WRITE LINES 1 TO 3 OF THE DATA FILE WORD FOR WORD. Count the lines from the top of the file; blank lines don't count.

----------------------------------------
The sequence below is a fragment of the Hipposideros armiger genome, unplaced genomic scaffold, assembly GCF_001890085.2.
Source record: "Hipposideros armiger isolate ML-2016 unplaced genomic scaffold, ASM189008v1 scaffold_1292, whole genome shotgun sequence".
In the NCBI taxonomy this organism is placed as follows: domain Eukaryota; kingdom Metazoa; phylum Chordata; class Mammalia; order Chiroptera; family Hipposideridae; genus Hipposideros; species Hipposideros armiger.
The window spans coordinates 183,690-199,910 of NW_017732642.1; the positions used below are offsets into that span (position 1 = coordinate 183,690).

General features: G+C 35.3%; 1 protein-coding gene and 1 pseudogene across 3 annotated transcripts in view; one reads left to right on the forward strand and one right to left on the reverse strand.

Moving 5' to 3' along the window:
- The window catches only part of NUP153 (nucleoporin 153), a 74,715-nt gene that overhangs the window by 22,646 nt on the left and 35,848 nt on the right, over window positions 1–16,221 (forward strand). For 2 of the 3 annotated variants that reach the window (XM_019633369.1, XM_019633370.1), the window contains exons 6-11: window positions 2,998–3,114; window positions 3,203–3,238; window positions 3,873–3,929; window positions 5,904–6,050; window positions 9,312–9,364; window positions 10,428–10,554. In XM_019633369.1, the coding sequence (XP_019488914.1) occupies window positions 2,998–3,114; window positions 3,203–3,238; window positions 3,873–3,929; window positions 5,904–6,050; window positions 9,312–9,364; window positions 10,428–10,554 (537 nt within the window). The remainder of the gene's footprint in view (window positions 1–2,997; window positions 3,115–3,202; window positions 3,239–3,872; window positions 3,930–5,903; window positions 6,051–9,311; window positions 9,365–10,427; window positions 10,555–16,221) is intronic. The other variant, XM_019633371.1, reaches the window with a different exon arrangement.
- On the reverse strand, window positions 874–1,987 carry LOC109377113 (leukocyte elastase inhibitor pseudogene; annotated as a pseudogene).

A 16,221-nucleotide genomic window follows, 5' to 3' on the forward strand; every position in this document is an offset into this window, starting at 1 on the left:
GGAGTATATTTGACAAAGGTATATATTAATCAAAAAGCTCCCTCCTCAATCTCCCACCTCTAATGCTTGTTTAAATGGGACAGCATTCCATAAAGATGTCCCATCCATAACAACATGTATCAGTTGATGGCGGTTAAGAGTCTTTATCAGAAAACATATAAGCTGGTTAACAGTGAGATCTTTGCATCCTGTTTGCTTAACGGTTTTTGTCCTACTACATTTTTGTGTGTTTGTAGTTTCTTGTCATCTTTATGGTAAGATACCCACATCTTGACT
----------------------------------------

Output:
The sequence below is a fragment of the Hipposideros armiger genome, unplaced genomic scaffold, assembly GCF_001890085.2.
Source record: "Hipposideros armiger isolate ML-2016 unplaced genomic scaffold, ASM189008v1 scaffold_1292, whole genome shotgun sequence".
In the NCBI taxonomy this organism is placed as follows: domain Eukaryota; kingdom Metazoa; phylum Chordata; class Mammalia; order Chiroptera; family Hipposideridae; genus Hipposideros; species Hipposideros armiger.